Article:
UN pulls staff as CAR rebels threaten capital

All non-essential UN staff said to be removed from Central African Republic, as Seleka rebels advance closer to Bangui.
Last Modified: 23 Mar 2013 16:43
The Seleka rebel movement has taken Bossembele, a town 160km northwest of the capital, Bangui [EPA]

The United Nations is said to be pulling out all non-essential staff from the Central African Republic in response to Seleka rebels advancing to within 75km of the capital, Bangui.

Residents of Bangui shut their offices, schools and shops on Saturday, as the Seleka movement - an alliance of three rebel groups - seized control of Bossembele, a town 160km northwest of Bangui late on Friday.

"We have taken Bossembele. We are now 100km from Bangui on this [northwestern] front."

- Seleka spokesman Eric Massi

A spokesman for rebel coalition, which accuses President Francois Bozize of breaking a January peace agreement to integrate its fighters into the army, claimed a second column was around 30km from the capital to the northeast.

Local residents reported fierce fighting in Bossembele, which is home to a major military barracks, and at least one said rebels had captured the town. It was not immediately possible to confirm this with government officials.

"We have taken Bossembele," Seleka spokesman Eric Massi said by telephone from Paris. "We are now 100km from Bangui on this front."

Seleka, a loose umbrella group of fighters, fought its way to the gates of the capital last year after accusing Bozize of failing to honour an earlier peace deal to give its fighters cash and jobs in exchange for laying down their arms.

It now says it has lost faith in Bozize, who seized power in the former French colony in a 2003 coup, and will topple him.

Foreign troops

Speaking to Al Jazeera from Paris, Lydie Boka, an Africa analyst and director of Strategic Co., said the two key players at this moment are Chad and South Africa.

"South Africa clearly wants to play a bigger role in Africa because it is afraid of too much French influence as it has commercial interests there. It has been supporting the Bozize regime since 2007. So, whether rebels will take the risk of clashing with well-trained South African forces, remains to be seen," Boka said.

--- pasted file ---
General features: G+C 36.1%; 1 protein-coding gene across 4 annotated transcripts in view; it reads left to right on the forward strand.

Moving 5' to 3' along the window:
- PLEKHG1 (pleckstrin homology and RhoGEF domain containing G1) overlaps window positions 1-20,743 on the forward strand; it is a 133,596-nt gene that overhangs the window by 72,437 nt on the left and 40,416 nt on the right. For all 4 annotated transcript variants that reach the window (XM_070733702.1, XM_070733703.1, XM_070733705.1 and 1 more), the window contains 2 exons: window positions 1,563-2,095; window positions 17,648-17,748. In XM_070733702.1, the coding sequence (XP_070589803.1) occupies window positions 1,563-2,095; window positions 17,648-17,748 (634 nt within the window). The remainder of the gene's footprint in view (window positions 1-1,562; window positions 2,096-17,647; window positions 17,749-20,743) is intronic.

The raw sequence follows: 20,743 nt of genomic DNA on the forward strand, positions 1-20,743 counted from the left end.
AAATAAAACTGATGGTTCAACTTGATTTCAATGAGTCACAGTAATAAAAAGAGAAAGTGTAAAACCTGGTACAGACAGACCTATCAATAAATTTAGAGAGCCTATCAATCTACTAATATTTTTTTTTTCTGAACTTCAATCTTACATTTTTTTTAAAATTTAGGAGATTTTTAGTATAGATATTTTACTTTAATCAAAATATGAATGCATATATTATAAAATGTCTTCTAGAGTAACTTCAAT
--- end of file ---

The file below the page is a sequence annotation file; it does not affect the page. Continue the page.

"Chad issued a warning to the rebels in January to not cross the red line of Damara, which is 50km from the capital. Chad this time had been silent about that red line but its forces are at the entrance of Bangui, and we'll see whether they will let the rebels go through, because Chad is potentially also facing a rebellion."

The violence is the latest in a series of rebel incursions, clashes and coups that have plagued the landlocked nation in the heart of Africa since its independence in 1960.

Residents in Bossembele reported gun battles between rebels and government forces, particularly around the military barracks on the southern route from the town.

"The town has fallen to the rebels," said Jean-Claude Sambia. "They control the town now and are everywhere."

The Seleka column had advanced southwards a day after capturing Bozize's hometown of Bossangoa, a major garrison town 300 km northwest of Bangui.

In the riverside capital, shops reopened and traffic returned to the streets after news on Friday of another rebel column less than 75km to the northeast had sown panic.


Al Jazeera And Agencies
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